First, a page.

"We distinguish two types of health improvements – those that extend life and those that raise the quality of life," explain the authors. "As the population grows, as incomes grow, and as the baby-boom generation approaches the primary ages of disease-related death, the social value of improvements in health will continue to rise."
Many critiques of rising medical expenditures focus on life-extending procedures for persons near death. By breaking down net gains by age and gender, Murphy and Topel show that the value of increased longevity far exceeds rising medical expenditures overall. Gains in life expectancy over the last century were worth about $1.2 million per person to the current population, with the largest gains at birth and young age.
"An analysis of the value of health improvements is a first step toward evaluating the social returns to medical research and health-augmenting innovations," write the authors. "Improvements in life expectancy raise willingness to pay for further health improvements by increasing the value of remaining life."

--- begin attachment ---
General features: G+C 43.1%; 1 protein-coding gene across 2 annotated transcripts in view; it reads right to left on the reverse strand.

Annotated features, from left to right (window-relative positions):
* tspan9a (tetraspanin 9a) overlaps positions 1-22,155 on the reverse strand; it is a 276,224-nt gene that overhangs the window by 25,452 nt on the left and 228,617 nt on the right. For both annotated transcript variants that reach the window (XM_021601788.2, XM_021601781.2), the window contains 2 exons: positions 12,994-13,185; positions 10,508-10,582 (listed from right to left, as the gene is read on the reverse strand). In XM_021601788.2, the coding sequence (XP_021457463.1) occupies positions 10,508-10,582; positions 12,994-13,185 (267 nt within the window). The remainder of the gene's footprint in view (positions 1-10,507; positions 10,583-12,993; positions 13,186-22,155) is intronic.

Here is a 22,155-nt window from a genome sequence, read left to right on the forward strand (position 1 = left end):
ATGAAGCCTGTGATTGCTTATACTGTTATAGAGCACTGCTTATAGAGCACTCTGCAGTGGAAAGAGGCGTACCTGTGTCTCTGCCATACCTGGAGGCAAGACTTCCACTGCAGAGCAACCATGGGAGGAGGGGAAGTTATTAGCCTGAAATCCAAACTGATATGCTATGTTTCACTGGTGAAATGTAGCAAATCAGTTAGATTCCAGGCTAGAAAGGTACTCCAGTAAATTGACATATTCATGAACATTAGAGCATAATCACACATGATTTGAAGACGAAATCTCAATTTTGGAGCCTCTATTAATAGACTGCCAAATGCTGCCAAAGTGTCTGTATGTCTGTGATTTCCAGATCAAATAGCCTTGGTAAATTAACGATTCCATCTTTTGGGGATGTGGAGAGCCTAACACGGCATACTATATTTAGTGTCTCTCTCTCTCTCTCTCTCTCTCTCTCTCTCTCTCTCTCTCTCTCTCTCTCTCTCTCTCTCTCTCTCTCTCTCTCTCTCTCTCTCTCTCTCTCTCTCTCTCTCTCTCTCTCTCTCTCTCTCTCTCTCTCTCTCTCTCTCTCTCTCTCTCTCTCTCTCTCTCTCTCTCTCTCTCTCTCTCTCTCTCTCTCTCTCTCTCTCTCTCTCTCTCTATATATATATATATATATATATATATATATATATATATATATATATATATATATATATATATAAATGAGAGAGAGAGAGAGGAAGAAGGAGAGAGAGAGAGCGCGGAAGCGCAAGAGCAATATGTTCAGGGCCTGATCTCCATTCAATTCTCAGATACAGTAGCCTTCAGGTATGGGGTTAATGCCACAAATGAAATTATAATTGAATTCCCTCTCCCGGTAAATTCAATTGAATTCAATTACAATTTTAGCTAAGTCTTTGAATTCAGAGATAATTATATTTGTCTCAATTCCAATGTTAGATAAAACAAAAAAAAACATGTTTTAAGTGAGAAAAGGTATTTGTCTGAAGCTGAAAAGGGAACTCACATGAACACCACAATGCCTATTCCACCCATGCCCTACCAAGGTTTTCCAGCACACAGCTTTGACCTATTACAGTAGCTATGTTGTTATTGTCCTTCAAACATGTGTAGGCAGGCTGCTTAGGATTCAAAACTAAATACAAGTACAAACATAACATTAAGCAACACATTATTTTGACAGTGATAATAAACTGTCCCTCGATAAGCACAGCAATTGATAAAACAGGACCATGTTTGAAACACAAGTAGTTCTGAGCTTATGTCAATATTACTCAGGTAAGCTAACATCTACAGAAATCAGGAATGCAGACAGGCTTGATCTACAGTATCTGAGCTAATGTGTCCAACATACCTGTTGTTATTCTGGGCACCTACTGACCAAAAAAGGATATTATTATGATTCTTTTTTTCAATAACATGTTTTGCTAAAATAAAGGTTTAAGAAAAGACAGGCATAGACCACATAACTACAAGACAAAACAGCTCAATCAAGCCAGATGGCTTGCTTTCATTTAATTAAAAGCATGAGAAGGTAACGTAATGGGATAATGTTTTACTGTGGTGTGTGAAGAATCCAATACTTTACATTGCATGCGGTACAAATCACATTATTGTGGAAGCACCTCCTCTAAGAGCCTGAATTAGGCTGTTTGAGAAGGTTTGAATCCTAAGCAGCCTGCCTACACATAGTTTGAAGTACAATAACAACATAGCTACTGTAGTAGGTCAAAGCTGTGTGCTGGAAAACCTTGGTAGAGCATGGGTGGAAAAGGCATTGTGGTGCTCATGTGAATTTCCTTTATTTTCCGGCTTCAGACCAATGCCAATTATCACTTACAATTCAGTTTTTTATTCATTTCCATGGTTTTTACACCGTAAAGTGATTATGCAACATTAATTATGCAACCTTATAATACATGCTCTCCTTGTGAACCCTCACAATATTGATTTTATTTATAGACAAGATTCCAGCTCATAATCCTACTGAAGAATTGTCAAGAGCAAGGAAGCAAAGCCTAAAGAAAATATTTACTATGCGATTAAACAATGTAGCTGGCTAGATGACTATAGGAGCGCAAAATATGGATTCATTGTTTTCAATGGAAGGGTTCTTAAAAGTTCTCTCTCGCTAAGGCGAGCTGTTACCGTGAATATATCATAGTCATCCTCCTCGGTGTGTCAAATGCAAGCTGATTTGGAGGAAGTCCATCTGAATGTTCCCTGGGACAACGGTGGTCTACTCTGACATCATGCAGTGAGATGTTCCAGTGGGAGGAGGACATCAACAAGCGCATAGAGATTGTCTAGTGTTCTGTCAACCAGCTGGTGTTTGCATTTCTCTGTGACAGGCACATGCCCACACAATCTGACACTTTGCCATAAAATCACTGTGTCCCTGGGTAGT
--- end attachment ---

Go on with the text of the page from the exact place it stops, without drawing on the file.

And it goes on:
Murphy and Topel also chart individual values resulting from the permanent reduction in mortality in several major diseases – including heart disease, cancer, and diabetes. Overall, reductions in mortality from 1970 to 2000 had an economic value to the U.S. population of $3.2 trillion per year.
JPE has been presenting significant research and scholarship in economic theory and practice since its inception in 1892. Publishing analytical, interpretive, and empirical studies, the Journal presents work in traditional areas--monetary theory, fiscal policy, labor economics, development, micro- and macroeconomic theory, international trade and finance, industrial organization, and social economics. For more information, please visit: www.journals.uchicago.edu/JPE.
Kevin M. Murphy and Robert H. Topel. "The Value of Health and Longevity" Journal of Political Economy.
Last reviewed: By John M. Grohol, Psy.D. on 21 Feb 2009
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